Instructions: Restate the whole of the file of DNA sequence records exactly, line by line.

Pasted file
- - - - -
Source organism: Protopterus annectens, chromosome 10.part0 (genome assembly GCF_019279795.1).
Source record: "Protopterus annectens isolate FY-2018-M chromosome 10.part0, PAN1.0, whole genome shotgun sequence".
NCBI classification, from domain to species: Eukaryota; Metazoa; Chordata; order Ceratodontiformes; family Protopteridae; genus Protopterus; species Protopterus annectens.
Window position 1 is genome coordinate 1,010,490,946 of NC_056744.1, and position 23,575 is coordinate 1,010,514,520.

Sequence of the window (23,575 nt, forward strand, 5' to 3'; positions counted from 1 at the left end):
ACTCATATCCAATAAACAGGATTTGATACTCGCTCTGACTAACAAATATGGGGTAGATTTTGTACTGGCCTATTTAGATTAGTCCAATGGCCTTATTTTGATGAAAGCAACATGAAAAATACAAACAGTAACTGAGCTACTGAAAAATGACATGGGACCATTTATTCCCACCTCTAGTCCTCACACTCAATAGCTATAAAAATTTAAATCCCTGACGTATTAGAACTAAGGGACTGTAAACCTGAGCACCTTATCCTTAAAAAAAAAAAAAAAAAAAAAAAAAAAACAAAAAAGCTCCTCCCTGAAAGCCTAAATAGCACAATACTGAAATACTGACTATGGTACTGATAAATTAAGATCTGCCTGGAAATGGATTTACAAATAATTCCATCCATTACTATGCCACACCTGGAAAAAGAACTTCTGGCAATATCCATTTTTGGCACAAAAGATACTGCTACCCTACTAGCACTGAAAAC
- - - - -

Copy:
Source organism: Protopterus annectens, chromosome 10.part0 (genome assembly GCF_019279795.1).
Source record: "Protopterus annectens isolate FY-2018-M chromosome 10.part0, PAN1.0, whole genome shotgun sequence".
NCBI classification, from domain to species: Eukaryota; Metazoa; Chordata; order Ceratodontiformes; family Protopteridae; genus Protopterus; species Protopterus annectens.
Window position 1 is genome coordinate 1,010,490,946 of NC_056744.1, and position 23,575 is coordinate 1,010,514,520.

Sequence of the window (23,575 nt, forward strand, 5' to 3'; positions counted from 1 at the left end):
ACTCATATCCAATAAACAGGATTTGATACTCGCTCTGACTAACAAATATGGGGTAGATTTTGTACTGGCCTATTTAGATTAGTCCAATGGCCTTATTTTGATGAAAGCAACATGAAAAATACAAACAGTAACTGAGCTACTGAAAAATGACATGGGACCATTTATTCCCACCTCTAGTCCTCACACTCAATAGCTATAAAAATTTAAATCCCTGACGTATTAGAACTAAGGGACTGTAAACCTGAGCACCTTATCCTTAAAAAAAAAAAAAAAAAAAAAAAAAAAACAAAAAAGCTCCTCCCTGAAAGCCTAAATAGCACAATACTGAAATACTGACTATGGTACTGATAAATTAAGATCTGCCTGGAAATGGATTTACAAATAATTCCATCCATTACTATGCCACACCTGGAAAAAGAACTTCTGGCAATATCCATTTTTGGCACAAAAGATACTGCTACCCTACTAGCACTGAAAAC